Fusion is a fascinating process, because all four of the famous forces of nature are needed. *[The fifth, the Higgs force, plays no role, though as is so often the case, the Higgs field is secretly crucial.]* In a sense, it’s a poster child for our understanding of how the cosmos works. Consider sunshine:

- We need gravity to hold the Sun together, and to crush its center to the point that its temperature reaches well over ten million degrees.
- We need electromagnetism to produce the light that carries energy to the Sun’s surface and sunshine to Earth.
- We need the strong nuclear force to make protons and neutrons, and to combine them into other simple nuclei such as deuterium, tritium and helium.
- We need the weak nuclear force to convert the abundant protons into neutrons (along with a positron [i.e. an anti-electron] and a neutrino.)

How can we be sure this really happens inside the Sun? There are quite a few ways, but perhaps the most direct is that we observe the neutrinos, which (unlike everything else that’s made in the process) escape from the Sun’s core in vast numbers. Though very difficult to detect on Earth, they are occasionally observed. By now, studies of these neutrinos, as here by the Borexino experiment, are definitive. Everything checks out.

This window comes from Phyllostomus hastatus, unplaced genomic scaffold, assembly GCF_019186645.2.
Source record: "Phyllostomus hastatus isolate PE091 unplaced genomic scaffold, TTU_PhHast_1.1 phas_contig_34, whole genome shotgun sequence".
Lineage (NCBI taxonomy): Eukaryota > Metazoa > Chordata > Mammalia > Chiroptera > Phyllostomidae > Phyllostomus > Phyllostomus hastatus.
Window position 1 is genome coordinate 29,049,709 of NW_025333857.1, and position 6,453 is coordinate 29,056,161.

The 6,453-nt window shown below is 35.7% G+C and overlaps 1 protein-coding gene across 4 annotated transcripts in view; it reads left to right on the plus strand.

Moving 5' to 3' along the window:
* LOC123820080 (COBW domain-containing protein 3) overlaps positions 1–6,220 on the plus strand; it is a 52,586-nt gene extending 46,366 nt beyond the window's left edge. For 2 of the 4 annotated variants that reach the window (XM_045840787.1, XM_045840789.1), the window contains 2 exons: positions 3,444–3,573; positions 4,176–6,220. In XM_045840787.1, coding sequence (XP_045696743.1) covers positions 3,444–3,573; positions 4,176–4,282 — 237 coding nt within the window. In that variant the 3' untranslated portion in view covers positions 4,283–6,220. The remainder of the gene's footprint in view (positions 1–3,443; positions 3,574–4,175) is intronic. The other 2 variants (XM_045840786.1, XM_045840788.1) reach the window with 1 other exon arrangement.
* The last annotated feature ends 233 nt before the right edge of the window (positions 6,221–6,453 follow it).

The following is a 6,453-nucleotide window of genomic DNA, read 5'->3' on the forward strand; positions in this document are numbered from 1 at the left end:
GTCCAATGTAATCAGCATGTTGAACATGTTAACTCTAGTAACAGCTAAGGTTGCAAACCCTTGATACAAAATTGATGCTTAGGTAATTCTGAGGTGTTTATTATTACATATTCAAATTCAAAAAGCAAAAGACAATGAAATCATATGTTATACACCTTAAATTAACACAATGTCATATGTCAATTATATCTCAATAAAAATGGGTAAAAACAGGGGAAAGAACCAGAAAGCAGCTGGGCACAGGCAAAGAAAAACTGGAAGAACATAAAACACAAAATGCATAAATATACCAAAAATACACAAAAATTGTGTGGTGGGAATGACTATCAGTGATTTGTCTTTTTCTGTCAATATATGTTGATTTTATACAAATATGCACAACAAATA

In the recent experiment on Earth, gravity’s role is a little more indirect — obviously we wouldn’t have a planet on which to live and laboratories in which to do experiments without it. But it’s electromagnetism which does the holding and crushing of the material. The role of the strong and weak nuclear forces is similar, though instead of starting with mostly protons, the method that made fusion this week uses the weak nuclear force long before the experiment to make the neutrons needed in deuterium and tritium. The actual moment of fusion involves the strong nuclear force, in which

- D + T –> He + n

i.e. one deuterium nucleus plus one tritium nucleus (a total of two protons and three neutrons) are recombined to make one helium nucleus and one neutron, which come out with more motion-energy than the initial D and T nuclei start with.